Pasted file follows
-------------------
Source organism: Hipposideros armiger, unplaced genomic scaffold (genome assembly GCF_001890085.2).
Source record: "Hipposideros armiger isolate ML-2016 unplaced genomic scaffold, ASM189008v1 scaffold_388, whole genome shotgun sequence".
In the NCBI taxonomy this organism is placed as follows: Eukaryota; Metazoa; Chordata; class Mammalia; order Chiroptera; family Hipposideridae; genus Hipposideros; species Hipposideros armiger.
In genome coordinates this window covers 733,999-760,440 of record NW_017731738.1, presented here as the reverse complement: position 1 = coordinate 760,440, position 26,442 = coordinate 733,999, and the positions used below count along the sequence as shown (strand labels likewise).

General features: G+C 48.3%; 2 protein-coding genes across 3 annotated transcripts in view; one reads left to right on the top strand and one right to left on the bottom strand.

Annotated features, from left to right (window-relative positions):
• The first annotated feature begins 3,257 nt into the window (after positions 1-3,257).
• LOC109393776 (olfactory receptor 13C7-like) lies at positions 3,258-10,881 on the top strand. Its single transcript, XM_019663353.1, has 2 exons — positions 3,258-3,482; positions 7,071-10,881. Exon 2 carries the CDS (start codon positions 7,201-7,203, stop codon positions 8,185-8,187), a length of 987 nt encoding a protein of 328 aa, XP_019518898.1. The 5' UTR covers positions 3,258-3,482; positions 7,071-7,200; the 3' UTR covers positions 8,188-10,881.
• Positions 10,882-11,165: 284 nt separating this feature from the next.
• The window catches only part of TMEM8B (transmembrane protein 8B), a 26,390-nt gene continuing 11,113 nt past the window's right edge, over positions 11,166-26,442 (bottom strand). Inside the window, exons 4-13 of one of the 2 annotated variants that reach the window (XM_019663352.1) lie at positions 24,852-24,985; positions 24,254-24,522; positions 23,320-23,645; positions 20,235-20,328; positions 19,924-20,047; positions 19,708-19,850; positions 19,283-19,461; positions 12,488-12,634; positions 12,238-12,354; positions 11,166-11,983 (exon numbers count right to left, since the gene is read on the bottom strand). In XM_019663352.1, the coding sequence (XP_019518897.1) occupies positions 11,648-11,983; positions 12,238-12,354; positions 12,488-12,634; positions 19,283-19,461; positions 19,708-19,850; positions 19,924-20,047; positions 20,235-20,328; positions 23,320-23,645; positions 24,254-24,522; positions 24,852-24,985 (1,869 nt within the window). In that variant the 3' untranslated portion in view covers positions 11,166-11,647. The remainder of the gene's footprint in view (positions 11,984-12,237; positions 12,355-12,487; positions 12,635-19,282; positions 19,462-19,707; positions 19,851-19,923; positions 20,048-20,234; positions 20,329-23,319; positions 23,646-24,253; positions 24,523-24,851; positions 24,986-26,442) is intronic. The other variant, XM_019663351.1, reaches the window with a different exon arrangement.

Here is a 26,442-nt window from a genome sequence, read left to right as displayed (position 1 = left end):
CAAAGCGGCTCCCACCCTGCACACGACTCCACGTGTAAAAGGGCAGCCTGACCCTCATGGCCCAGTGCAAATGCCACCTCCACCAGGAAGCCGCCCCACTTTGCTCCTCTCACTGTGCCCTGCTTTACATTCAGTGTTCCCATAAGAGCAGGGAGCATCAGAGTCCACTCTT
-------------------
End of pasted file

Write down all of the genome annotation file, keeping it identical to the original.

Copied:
Source organism: Hipposideros armiger, unplaced genomic scaffold (genome assembly GCF_001890085.2).
Source record: "Hipposideros armiger isolate ML-2016 unplaced genomic scaffold, ASM189008v1 scaffold_388, whole genome shotgun sequence".
In the NCBI taxonomy this organism is placed as follows: Eukaryota; Metazoa; Chordata; class Mammalia; order Chiroptera; family Hipposideridae; genus Hipposideros; species Hipposideros armiger.
In genome coordinates this window covers 733,999-760,440 of record NW_017731738.1, presented here as the reverse complement: position 1 = coordinate 760,440, position 26,442 = coordinate 733,999, and the positions used below count along the sequence as shown (strand labels likewise).

General features: G+C 48.3%; 2 protein-coding genes across 3 annotated transcripts in view; one reads left to right on the top strand and one right to left on the bottom strand.

Annotated features, from left to right (window-relative positions):
• The first annotated feature begins 3,257 nt into the window (after positions 1-3,257).
• LOC109393776 (olfactory receptor 13C7-like) lies at positions 3,258-10,881 on the top strand. Its single transcript, XM_019663353.1, has 2 exons — positions 3,258-3,482; positions 7,071-10,881. Exon 2 carries the CDS (start codon positions 7,201-7,203, stop codon positions 8,185-8,187), a length of 987 nt encoding a protein of 328 aa, XP_019518898.1. The 5' UTR covers positions 3,258-3,482; positions 7,071-7,200; the 3' UTR covers positions 8,188-10,881.
• Positions 10,882-11,165: 284 nt separating this feature from the next.
• The window catches only part of TMEM8B (transmembrane protein 8B), a 26,390-nt gene continuing 11,113 nt past the window's right edge, over positions 11,166-26,442 (bottom strand). Inside the window, exons 4-13 of one of the 2 annotated variants that reach the window (XM_019663352.1) lie at positions 24,852-24,985; positions 24,254-24,522; positions 23,320-23,645; positions 20,235-20,328; positions 19,924-20,047; positions 19,708-19,850; positions 19,283-19,461; positions 12,488-12,634; positions 12,238-12,354; positions 11,166-11,983 (exon numbers count right to left, since the gene is read on the bottom strand). In XM_019663352.1, the coding sequence (XP_019518897.1) occupies positions 11,648-11,983; positions 12,238-12,354; positions 12,488-12,634; positions 19,283-19,461; positions 19,708-19,850; positions 19,924-20,047; positions 20,235-20,328; positions 23,320-23,645; positions 24,254-24,522; positions 24,852-24,985 (1,869 nt within the window). In that variant the 3' untranslated portion in view covers positions 11,166-11,647. The remainder of the gene's footprint in view (positions 11,984-12,237; positions 12,355-12,487; positions 12,635-19,282; positions 19,462-19,707; positions 19,851-19,923; positions 20,048-20,234; positions 20,329-23,319; positions 23,646-24,253; positions 24,523-24,851; positions 24,986-26,442) is intronic. The other variant, XM_019663351.1, reaches the window with a different exon arrangement.

Here is a 26,442-nt window from a genome sequence, read left to right as displayed (position 1 = left end):
CAAAGCGGCTCCCACCCTGCACACGACTCCACGTGTAAAAGGGCAGCCTGACCCTCATGGCCCAGTGCAAATGCCACCTCCACCAGGAAGCCGCCCCACTTTGCTCCTCTCACTGTGCCCTGCTTTACATTCAGTGTTCCCATAAGAGCAGGGAGCATCAGAGTCCACTCTT